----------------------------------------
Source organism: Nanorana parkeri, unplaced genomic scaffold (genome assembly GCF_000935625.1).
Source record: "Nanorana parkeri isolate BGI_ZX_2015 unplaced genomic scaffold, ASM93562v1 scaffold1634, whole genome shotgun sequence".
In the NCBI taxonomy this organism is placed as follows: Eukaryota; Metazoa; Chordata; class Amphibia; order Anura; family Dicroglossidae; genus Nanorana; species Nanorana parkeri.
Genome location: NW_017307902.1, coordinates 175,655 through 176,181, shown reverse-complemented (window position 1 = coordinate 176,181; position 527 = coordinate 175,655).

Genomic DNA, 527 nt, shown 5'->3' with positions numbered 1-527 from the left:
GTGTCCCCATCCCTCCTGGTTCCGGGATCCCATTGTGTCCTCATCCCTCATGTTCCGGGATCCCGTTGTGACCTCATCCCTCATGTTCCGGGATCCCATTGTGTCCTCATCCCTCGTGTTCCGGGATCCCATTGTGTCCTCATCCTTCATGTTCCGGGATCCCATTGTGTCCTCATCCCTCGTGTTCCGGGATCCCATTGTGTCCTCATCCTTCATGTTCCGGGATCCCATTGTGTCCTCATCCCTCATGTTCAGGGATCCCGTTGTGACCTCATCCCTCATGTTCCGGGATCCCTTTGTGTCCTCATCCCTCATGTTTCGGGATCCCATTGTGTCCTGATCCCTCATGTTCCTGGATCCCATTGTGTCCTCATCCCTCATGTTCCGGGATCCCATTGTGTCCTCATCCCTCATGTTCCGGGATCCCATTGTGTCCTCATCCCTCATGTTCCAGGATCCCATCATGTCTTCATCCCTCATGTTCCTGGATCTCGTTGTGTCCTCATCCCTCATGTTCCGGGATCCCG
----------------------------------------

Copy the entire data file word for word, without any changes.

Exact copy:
Source organism: Nanorana parkeri, unplaced genomic scaffold (genome assembly GCF_000935625.1).
Source record: "Nanorana parkeri isolate BGI_ZX_2015 unplaced genomic scaffold, ASM93562v1 scaffold1634, whole genome shotgun sequence".
In the NCBI taxonomy this organism is placed as follows: Eukaryota; Metazoa; Chordata; class Amphibia; order Anura; family Dicroglossidae; genus Nanorana; species Nanorana parkeri.
Genome location: NW_017307902.1, coordinates 175,655 through 176,181, shown reverse-complemented (window position 1 = coordinate 176,181; position 527 = coordinate 175,655).

Genomic DNA, 527 nt, shown 5'->3' with positions numbered 1-527 from the left:
GTGTCCCCATCCCTCCTGGTTCCGGGATCCCATTGTGTCCTCATCCCTCATGTTCCGGGATCCCGTTGTGACCTCATCCCTCATGTTCCGGGATCCCATTGTGTCCTCATCCCTCGTGTTCCGGGATCCCATTGTGTCCTCATCCTTCATGTTCCGGGATCCCATTGTGTCCTCATCCCTCGTGTTCCGGGATCCCATTGTGTCCTCATCCTTCATGTTCCGGGATCCCATTGTGTCCTCATCCCTCATGTTCAGGGATCCCGTTGTGACCTCATCCCTCATGTTCCGGGATCCCTTTGTGTCCTCATCCCTCATGTTTCGGGATCCCATTGTGTCCTGATCCCTCATGTTCCTGGATCCCATTGTGTCCTCATCCCTCATGTTCCGGGATCCCATTGTGTCCTCATCCCTCATGTTCCGGGATCCCATTGTGTCCTCATCCCTCATGTTCCAGGATCCCATCATGTCTTCATCCCTCATGTTCCTGGATCTCGTTGTGTCCTCATCCCTCATGTTCCGGGATCCCG